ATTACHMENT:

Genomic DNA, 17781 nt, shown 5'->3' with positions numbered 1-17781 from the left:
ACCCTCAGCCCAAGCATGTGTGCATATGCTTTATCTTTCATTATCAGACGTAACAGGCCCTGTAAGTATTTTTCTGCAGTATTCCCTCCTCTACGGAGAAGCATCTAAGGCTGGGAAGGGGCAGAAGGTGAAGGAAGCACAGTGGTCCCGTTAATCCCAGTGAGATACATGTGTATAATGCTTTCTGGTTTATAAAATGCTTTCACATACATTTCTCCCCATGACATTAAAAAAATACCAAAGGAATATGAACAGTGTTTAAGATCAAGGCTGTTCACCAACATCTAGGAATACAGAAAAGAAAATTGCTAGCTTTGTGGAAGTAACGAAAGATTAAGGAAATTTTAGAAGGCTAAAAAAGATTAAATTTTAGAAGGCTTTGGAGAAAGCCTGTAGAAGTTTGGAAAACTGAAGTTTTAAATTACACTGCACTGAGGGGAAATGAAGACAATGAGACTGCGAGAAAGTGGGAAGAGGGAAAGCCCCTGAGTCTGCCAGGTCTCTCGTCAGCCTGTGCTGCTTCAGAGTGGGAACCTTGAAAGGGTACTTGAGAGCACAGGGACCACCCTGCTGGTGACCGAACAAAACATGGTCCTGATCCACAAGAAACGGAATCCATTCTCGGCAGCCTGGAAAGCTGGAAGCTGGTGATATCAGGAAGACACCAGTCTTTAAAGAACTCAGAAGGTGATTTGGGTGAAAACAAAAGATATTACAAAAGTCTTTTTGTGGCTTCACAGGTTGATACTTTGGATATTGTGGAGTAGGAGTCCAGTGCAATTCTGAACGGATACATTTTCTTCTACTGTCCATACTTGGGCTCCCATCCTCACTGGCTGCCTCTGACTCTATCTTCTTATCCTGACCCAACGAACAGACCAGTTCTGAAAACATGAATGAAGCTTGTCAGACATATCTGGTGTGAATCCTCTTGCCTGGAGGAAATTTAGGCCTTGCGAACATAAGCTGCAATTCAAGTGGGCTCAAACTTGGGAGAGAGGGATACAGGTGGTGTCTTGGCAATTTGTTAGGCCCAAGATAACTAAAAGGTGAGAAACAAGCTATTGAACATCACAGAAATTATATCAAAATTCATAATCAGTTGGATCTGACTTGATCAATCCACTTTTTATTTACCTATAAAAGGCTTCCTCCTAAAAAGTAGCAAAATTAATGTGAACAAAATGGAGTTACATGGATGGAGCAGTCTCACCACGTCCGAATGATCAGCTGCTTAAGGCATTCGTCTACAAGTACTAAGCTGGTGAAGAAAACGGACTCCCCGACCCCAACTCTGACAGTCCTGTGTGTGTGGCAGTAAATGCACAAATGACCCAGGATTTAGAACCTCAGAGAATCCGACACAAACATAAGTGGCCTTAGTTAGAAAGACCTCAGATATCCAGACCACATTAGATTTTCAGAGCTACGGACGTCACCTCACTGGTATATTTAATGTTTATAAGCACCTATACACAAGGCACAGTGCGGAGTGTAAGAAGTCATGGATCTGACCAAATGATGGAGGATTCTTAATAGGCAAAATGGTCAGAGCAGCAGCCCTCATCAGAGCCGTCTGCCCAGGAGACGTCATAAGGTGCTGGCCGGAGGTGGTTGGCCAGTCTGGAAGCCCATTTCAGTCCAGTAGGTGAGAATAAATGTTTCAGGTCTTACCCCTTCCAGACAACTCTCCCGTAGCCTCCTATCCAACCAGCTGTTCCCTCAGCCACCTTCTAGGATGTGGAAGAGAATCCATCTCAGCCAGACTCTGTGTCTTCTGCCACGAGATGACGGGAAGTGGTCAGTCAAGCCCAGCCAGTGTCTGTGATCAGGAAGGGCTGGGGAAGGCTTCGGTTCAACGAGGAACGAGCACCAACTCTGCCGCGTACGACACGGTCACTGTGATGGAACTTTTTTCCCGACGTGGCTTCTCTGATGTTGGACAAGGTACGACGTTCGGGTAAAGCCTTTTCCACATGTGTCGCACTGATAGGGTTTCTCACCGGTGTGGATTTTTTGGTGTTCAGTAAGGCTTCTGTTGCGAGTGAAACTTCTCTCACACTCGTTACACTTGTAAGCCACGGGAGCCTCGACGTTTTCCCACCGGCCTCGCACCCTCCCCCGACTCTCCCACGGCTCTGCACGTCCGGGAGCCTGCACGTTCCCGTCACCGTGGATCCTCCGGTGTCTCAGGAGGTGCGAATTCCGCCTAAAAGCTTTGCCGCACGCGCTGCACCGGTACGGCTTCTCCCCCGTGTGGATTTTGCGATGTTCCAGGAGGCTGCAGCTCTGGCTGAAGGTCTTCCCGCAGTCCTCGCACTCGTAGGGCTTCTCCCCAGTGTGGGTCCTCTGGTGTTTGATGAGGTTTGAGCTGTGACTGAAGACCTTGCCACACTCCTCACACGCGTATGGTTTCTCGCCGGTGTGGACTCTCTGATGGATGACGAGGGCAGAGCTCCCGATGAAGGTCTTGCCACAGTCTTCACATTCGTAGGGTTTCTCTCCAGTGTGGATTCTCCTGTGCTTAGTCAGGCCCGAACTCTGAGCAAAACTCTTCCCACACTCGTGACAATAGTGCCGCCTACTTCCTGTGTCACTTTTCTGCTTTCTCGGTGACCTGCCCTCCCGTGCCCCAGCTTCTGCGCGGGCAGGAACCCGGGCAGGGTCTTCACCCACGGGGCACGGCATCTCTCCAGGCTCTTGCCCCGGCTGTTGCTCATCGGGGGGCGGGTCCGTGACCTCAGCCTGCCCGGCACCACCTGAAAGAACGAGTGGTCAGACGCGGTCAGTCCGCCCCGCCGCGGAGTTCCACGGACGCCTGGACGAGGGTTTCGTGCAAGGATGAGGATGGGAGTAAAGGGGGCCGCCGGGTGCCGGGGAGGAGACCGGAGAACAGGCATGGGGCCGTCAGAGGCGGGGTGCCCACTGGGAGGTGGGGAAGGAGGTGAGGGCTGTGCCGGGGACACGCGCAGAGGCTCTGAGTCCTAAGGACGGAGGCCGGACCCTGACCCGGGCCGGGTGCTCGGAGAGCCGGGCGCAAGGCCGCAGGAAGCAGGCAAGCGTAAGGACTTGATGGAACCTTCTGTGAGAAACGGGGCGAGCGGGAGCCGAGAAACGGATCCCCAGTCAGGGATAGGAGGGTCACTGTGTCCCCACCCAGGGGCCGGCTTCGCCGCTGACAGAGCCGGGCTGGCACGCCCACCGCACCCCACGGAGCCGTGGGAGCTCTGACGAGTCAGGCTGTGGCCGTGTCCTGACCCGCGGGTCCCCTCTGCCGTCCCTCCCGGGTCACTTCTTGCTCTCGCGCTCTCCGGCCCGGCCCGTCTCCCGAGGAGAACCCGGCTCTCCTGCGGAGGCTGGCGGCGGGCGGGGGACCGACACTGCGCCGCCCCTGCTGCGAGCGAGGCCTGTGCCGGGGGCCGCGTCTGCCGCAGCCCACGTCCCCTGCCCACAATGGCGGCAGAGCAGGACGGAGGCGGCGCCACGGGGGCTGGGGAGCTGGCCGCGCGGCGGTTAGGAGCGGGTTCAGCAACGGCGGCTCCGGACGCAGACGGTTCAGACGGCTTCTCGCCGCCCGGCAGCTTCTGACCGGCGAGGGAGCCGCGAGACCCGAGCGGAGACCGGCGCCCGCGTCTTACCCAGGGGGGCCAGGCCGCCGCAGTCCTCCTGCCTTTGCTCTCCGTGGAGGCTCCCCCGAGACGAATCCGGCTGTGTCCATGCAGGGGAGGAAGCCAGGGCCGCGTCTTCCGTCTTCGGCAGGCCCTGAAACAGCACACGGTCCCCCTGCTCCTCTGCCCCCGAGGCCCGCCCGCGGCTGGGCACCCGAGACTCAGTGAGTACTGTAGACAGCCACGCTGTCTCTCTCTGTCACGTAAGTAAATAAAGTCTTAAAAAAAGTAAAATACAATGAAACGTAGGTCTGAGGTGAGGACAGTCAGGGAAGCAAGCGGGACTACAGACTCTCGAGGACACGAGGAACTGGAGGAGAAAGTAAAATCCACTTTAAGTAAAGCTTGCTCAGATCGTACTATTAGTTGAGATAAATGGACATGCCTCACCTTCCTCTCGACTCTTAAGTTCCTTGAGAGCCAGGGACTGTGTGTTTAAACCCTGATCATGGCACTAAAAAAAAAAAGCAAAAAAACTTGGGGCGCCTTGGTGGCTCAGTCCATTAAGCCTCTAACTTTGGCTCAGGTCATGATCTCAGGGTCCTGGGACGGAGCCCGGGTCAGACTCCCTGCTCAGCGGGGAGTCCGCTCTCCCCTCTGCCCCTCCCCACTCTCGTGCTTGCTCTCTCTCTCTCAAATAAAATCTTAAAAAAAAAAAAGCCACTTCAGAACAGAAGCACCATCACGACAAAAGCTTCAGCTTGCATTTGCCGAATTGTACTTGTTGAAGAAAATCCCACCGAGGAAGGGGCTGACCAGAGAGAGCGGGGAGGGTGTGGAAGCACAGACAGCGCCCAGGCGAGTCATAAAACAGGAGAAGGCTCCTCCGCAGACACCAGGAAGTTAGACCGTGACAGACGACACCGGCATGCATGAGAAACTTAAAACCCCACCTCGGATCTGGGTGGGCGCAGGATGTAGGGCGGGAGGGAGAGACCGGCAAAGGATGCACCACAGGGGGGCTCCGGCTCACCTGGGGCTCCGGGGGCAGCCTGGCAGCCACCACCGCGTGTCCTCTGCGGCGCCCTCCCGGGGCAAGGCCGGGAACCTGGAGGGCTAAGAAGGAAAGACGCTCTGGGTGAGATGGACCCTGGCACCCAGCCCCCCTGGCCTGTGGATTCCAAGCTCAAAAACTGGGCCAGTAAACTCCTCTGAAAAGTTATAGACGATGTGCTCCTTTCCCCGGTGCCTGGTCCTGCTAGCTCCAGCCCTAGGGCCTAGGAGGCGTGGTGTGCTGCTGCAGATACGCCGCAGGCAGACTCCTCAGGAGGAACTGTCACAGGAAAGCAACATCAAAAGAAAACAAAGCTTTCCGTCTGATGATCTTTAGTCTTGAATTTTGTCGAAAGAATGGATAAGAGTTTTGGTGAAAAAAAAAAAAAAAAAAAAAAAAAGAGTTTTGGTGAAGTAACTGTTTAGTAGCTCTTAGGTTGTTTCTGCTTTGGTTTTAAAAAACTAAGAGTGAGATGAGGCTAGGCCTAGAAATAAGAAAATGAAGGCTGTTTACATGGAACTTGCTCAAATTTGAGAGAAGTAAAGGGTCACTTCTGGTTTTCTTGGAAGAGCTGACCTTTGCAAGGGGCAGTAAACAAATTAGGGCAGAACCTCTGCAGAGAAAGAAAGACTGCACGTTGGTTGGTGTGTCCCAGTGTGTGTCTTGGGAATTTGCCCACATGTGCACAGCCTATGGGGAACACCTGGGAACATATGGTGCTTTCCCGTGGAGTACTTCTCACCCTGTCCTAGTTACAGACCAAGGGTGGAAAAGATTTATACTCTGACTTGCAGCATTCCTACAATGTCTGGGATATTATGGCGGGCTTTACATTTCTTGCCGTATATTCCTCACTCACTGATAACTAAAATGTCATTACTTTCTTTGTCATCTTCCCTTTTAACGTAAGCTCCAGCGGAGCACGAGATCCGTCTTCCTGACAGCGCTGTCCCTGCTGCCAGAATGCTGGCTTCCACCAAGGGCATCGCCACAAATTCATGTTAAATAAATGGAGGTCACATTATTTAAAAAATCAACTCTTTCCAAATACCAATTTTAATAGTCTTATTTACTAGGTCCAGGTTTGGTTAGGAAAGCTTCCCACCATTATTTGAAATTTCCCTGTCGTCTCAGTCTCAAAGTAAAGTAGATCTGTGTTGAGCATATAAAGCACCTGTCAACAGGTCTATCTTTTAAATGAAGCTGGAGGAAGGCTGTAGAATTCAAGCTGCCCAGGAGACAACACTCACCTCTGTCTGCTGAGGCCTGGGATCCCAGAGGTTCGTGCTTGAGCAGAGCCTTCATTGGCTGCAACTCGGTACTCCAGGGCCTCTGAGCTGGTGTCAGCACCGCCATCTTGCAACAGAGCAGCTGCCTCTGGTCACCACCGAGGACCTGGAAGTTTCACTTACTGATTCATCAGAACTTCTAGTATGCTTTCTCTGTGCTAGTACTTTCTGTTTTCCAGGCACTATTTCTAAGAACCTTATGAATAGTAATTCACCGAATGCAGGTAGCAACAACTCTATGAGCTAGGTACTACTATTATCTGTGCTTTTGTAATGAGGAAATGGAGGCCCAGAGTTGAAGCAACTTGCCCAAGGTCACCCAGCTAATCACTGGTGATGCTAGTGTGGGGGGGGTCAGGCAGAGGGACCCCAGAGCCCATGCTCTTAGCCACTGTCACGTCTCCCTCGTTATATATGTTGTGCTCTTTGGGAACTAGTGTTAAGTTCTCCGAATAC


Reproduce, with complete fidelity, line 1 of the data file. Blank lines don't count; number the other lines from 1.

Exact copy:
Genomic DNA, 17781 nt, shown 5'->3' with positions numbered 1-17781 from the left: